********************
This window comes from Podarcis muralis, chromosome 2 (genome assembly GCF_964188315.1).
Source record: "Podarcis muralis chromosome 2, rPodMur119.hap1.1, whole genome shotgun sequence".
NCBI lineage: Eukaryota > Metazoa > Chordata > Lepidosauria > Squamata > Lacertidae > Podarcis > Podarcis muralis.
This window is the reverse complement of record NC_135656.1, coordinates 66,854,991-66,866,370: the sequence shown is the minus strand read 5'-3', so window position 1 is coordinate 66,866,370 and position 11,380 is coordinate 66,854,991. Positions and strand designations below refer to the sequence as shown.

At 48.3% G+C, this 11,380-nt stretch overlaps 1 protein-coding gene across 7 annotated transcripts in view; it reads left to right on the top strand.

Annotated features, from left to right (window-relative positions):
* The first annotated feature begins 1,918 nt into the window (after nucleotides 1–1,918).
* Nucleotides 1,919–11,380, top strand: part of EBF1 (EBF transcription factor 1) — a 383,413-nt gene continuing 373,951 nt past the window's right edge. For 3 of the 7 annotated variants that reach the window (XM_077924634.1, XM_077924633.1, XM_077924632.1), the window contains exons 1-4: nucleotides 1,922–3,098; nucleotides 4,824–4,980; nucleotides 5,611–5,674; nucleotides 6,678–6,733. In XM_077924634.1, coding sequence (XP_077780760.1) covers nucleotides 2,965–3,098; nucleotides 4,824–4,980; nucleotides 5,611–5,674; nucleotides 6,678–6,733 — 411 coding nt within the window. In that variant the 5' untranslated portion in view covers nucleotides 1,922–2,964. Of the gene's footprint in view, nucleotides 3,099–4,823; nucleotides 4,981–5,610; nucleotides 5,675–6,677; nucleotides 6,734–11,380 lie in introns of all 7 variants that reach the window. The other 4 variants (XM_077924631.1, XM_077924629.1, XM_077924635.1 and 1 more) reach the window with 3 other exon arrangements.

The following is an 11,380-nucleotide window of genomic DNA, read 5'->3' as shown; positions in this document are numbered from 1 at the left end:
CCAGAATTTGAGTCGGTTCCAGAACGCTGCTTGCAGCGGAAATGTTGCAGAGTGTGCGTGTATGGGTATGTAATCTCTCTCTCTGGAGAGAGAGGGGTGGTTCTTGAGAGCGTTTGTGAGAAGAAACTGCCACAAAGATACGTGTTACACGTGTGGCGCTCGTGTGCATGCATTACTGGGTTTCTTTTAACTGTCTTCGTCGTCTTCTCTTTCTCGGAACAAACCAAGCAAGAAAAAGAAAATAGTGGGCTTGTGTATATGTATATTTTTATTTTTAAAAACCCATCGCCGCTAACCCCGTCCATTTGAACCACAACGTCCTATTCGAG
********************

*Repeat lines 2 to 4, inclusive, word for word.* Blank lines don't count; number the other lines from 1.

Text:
Source record: "Podarcis muralis chromosome 2, rPodMur119.hap1.1, whole genome shotgun sequence".
NCBI lineage: Eukaryota > Metazoa > Chordata > Lepidosauria > Squamata > Lacertidae > Podarcis > Podarcis muralis.
This window is the reverse complement of record NC_135656.1, coordinates 66,854,991-66,866,370: the sequence shown is the minus strand read 5'-3', so window position 1 is coordinate 66,866,370 and position 11,380 is coordinate 66,854,991. Positions and strand designations below refer to the sequence as shown.